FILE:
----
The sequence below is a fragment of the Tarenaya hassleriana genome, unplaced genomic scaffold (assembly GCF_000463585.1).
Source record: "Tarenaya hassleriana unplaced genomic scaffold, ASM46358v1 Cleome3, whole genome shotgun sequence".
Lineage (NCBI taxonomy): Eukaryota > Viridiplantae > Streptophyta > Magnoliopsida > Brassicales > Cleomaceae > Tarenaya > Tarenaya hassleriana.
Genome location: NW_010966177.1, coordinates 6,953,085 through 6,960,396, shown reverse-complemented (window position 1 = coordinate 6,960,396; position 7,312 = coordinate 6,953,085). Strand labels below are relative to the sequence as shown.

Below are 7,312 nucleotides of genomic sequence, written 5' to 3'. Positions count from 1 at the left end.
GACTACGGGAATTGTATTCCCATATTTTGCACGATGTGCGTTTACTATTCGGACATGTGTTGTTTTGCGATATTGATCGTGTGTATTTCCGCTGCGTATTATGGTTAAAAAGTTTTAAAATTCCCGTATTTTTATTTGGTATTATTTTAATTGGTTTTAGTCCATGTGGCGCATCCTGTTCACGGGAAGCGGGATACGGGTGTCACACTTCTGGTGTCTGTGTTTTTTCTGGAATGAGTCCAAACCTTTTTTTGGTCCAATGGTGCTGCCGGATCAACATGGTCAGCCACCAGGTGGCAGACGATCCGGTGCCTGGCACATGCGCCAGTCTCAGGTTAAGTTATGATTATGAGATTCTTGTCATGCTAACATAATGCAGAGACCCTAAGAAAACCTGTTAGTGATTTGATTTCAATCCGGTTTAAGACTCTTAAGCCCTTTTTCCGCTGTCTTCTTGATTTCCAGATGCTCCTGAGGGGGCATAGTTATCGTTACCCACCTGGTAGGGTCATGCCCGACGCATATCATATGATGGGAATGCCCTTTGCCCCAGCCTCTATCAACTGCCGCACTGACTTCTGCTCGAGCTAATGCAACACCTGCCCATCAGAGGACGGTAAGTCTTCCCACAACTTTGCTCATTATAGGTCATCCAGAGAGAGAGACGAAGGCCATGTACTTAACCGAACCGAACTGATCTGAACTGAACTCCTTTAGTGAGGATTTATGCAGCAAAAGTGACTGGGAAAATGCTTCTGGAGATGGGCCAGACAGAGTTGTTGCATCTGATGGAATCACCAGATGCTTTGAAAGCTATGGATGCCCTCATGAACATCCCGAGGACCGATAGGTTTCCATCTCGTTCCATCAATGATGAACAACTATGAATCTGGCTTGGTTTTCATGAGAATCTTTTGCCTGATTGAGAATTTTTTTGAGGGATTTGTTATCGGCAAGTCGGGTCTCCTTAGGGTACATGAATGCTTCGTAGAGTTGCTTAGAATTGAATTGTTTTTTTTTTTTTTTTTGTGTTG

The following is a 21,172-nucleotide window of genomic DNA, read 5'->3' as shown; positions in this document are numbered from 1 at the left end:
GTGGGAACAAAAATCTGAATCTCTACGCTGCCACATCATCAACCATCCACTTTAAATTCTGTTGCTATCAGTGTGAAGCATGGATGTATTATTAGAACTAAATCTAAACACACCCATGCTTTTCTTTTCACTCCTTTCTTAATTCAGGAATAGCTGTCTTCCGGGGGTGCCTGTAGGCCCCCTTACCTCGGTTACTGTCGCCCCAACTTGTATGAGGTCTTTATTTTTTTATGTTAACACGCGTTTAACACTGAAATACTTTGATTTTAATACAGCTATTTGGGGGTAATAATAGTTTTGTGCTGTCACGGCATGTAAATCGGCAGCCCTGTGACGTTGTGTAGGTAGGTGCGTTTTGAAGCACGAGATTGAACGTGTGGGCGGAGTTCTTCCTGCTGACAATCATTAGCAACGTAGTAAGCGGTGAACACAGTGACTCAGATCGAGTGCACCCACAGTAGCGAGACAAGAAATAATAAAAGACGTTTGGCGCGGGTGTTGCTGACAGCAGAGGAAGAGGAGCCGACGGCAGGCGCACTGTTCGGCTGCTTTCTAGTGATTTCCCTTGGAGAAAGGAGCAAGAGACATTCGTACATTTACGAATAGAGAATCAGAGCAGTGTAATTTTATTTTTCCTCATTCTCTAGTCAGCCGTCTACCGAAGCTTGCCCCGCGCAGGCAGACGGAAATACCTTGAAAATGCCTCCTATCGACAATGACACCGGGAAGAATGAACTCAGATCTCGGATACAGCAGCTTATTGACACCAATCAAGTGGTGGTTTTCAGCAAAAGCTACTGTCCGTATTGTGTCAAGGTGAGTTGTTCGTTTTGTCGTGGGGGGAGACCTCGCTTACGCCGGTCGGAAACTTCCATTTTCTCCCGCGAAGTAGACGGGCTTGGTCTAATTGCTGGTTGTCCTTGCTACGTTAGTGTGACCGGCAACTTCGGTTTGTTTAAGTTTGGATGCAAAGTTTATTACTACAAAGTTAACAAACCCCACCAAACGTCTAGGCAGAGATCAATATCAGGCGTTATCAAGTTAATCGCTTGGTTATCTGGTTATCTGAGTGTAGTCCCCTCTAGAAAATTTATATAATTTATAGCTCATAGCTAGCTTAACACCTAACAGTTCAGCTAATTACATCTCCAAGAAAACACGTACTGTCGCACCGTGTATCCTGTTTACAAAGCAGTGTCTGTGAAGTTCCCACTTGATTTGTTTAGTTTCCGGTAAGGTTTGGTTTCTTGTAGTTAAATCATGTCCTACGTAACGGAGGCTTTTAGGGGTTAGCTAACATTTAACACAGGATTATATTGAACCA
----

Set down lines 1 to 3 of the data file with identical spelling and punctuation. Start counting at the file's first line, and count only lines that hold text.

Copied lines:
The sequence below is a fragment of the Tarenaya hassleriana genome, unplaced genomic scaffold (assembly GCF_000463585.1).
Source record: "Tarenaya hassleriana unplaced genomic scaffold, ASM46358v1 Cleome3, whole genome shotgun sequence".
Lineage (NCBI taxonomy): Eukaryota > Viridiplantae > Streptophyta > Magnoliopsida > Brassicales > Cleomaceae > Tarenaya > Tarenaya hassleriana.